Race to Regulation: Assessing the Impact of Proposed U.S. State Competition Bills on Small & Medium-sized Businesses
Several U.S. states have considered new antitrust legislation that abandons the long-held “consumer welfare standard” of competition in favor of a reduced and less rigorous standard. Under this so-called “abuse of dominance” (AOD) legislation, it would become illegal for a company to obtain a “dominant position” in a market and “abuse” such a position.
The Data Catalyst Institute convened experts in business, economics, and law to discuss the effect that such legislation might have on America’s millions of small- and medium-sized businesses (SMBs). We explored these state bills in relation to existing state and federal antitrust laws and how they would likely directly or indirectly affect SMBs in those states. There was broad consensus on the following points.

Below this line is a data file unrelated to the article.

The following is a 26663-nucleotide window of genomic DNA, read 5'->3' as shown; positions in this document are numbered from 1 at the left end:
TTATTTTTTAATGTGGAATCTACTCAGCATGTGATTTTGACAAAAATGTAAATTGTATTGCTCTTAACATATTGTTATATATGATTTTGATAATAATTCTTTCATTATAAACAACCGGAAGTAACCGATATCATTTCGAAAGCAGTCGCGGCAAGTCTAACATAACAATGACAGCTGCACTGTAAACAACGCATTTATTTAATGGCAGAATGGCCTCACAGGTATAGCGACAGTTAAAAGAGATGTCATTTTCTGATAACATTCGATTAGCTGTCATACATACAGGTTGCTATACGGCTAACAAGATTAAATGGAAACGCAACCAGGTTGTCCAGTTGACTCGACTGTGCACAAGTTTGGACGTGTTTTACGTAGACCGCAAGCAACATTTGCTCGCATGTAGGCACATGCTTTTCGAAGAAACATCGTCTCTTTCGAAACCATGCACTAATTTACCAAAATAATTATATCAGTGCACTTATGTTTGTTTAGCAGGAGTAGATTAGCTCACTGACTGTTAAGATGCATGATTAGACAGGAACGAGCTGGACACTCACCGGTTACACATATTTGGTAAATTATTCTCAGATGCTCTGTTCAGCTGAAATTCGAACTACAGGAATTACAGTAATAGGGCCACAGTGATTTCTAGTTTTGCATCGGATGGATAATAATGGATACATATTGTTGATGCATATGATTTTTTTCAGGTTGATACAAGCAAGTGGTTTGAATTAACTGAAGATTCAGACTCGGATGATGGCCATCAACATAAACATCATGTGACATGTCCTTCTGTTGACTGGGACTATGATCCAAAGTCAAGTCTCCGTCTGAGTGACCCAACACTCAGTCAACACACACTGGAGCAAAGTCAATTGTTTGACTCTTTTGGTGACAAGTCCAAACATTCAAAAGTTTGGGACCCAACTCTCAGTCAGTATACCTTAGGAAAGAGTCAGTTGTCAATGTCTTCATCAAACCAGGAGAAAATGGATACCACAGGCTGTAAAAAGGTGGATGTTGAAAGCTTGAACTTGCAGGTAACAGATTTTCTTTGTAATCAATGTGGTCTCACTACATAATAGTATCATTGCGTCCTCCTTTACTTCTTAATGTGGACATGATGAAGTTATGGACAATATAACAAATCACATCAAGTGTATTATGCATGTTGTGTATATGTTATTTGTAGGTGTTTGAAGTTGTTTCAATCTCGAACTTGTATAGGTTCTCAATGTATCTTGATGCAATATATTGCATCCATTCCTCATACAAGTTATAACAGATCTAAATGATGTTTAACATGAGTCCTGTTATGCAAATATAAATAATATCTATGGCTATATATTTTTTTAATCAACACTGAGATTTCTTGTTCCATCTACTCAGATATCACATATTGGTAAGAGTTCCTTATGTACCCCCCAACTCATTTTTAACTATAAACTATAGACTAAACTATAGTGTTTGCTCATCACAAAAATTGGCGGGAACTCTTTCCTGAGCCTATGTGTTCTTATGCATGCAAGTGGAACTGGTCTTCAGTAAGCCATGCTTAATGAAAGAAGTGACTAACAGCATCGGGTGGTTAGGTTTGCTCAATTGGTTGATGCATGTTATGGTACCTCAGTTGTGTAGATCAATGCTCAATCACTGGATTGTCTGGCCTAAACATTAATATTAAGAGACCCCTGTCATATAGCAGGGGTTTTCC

- New state antitrust laws with varying standards from state to state will create a confusing patchwork of laws across the country, ultimately increasing uncertainty and compliance costs for SMBs.
- The broad language of the state bills does not provide SMB owners with clear guidance about what common practices will be covered by the regulations. This will have real economic consequences for SMBs.
- SMBs, despite their small size, could actually be declared “illegally dominant” in arbitrarily defined markets because these new state antitrust bills are written so vaguely that their enforcement will rely on interpretation by state law enforcement and “private right of action” cases.
- These new laws would ultimately increase the cost of SMBs doing business in the state, including new compliance costs and higher costs of “input” goods and services from larger businesses (for example, health insurance).
- The most likely place for one of these new state antitrust bills to pass would be in a “blue” state such as New York, Maine, or Minnesota. A side effect of this would be that some SMBs would leave such states or invest less in selling there.